Still has people who cannot afford even half a shoe.
And yet crushing blows their souls survive,
The 'Mumbai Spirit', somehow, they always revive.

Just walking along Marine Drive
Makes one feel glad to be alive.
The world is reeling from too much change,
I'm so glad some parts of Mumbai are still the same!




                                               Gateway to Mesmerizing Mumbai
                                              A typical Mumbai beach

                                                 The Arabian Sea







Wednesday, 8 June 2016

'Who Misses Matatus?' And Other Tales Leading To Graduation 2016!

When I came back with the children from India in August 2015, I knew in my mind that I would definitely write a blog post about my daughter's departure for college from Kenya, detailing the events and the accompanying emotions. I had thought then that the tone of my post would be completely tearful and writing it would be a painful experience. Two tragic events that occurred in the last ten months have made me completely change my tune and today I am just thankful that though my daughter will be far away in another continent, God willing, I can at least pick up the phone and speak to my child anytime I wish, provided, of course, that she deigns to take my call!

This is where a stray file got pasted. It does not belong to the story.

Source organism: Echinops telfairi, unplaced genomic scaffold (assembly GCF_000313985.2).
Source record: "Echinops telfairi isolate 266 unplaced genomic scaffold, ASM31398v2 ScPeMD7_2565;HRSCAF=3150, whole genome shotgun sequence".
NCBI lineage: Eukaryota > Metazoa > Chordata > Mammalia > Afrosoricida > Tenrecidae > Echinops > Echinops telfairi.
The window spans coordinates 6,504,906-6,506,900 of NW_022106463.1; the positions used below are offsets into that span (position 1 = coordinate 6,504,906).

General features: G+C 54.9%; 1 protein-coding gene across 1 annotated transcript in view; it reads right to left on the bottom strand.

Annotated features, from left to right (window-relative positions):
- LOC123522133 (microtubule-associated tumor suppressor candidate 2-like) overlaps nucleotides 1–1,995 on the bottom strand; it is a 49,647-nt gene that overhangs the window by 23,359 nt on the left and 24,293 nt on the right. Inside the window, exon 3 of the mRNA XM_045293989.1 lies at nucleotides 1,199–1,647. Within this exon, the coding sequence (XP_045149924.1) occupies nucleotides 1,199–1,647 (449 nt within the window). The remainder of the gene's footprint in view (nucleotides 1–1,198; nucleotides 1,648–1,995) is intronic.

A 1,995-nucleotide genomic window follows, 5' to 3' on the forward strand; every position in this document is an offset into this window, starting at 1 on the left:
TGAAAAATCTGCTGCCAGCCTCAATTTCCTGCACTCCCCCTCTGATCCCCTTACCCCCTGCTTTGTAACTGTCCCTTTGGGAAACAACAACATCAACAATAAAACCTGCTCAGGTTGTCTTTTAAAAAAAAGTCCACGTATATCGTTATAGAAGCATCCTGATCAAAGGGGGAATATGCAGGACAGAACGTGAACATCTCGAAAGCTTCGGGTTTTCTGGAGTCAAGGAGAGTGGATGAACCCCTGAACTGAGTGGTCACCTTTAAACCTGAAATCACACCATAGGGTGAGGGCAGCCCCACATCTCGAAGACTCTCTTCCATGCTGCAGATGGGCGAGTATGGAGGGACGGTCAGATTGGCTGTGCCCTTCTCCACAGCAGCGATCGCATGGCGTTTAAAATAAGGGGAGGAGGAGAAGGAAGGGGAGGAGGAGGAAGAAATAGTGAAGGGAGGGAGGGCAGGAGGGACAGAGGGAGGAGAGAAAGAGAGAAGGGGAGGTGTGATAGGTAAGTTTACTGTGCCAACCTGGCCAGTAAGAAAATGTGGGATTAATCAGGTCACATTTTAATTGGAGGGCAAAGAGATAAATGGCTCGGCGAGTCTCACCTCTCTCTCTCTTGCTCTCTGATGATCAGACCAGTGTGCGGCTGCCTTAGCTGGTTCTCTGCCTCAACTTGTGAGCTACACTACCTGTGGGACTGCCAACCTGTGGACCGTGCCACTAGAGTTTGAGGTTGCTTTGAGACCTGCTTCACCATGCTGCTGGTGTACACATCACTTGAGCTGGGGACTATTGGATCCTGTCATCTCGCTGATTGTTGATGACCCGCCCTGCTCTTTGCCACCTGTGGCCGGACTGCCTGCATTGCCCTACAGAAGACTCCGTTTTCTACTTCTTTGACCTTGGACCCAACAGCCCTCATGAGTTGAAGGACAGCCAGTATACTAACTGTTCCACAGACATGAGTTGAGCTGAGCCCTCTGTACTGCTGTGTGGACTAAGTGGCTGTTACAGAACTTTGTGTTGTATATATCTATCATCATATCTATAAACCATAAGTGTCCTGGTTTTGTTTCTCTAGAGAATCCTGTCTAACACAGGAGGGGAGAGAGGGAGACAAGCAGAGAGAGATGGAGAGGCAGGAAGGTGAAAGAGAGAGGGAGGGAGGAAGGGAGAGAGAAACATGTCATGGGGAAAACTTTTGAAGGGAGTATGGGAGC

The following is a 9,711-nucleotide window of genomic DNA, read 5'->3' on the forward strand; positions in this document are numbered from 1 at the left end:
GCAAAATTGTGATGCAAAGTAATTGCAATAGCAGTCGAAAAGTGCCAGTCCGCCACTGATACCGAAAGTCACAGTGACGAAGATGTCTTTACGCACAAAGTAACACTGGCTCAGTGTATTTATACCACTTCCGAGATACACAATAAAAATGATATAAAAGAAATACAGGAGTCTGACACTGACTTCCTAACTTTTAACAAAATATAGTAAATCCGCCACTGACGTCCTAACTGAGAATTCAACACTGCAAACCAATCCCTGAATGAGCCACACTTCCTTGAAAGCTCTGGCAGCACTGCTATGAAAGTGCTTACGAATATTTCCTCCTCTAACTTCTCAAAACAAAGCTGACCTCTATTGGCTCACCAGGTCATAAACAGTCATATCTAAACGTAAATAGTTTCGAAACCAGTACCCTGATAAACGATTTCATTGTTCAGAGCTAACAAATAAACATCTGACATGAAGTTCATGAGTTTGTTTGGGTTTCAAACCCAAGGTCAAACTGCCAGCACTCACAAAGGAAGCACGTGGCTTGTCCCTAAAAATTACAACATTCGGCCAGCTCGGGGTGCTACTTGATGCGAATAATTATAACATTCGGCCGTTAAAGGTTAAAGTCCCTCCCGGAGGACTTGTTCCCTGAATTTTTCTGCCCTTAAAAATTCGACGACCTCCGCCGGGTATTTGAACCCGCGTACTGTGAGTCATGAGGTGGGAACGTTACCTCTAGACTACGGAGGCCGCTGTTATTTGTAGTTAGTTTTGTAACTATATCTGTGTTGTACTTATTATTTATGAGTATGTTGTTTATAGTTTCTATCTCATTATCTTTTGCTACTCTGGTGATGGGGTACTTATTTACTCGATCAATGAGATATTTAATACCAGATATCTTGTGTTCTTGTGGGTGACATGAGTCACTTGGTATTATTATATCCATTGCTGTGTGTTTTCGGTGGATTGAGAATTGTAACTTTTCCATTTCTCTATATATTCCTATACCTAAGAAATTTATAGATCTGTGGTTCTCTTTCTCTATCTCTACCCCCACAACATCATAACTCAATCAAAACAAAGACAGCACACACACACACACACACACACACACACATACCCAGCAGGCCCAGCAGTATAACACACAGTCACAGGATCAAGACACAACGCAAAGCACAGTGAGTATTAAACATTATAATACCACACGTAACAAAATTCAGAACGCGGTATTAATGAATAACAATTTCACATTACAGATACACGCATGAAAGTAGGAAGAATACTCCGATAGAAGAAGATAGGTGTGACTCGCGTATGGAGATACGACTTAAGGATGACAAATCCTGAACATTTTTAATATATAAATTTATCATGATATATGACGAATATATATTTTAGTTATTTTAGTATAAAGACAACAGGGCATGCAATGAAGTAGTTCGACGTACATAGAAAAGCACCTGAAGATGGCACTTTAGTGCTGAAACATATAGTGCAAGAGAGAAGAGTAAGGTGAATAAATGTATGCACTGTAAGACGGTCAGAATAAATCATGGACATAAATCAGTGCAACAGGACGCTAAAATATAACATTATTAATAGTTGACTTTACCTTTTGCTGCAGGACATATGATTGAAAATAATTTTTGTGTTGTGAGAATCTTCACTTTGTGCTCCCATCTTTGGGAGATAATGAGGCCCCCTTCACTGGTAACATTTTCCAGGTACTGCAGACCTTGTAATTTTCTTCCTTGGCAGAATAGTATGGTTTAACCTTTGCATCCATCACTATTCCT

I had brought a robust four year old to Africa in 2002, carrying her in my arms at Mumbai Airport, at the unearthly hour of 3:00 am, as she was fast asleep when it was time to board our Kenya Airways flight to Nairobi and Dar Es Salaam. We ended up missing the connection to Dar and spent a gruelling day stranded at Nairobi airport, as every subsequent flight was cancelled, even as my anxious husband made four trips to Dar airport to check if we had arrived! Little did we know then that my daughter's entire teens would be spent in Nairobi...Today a slim, confident young girl, just twenty days short of eighteen and adulthood, gets ready to leave Kenya. Even those twenty days seem too many to her because, as she puts it, she's wanted to be eighteen since she was five!
The last couple of months have whizzed by in a flurry of events. My mother arrived almost three months before graduation so that she, too, could experience all the different events and traditions that are such an inherent part of the American system but are so new to those of us who come from India.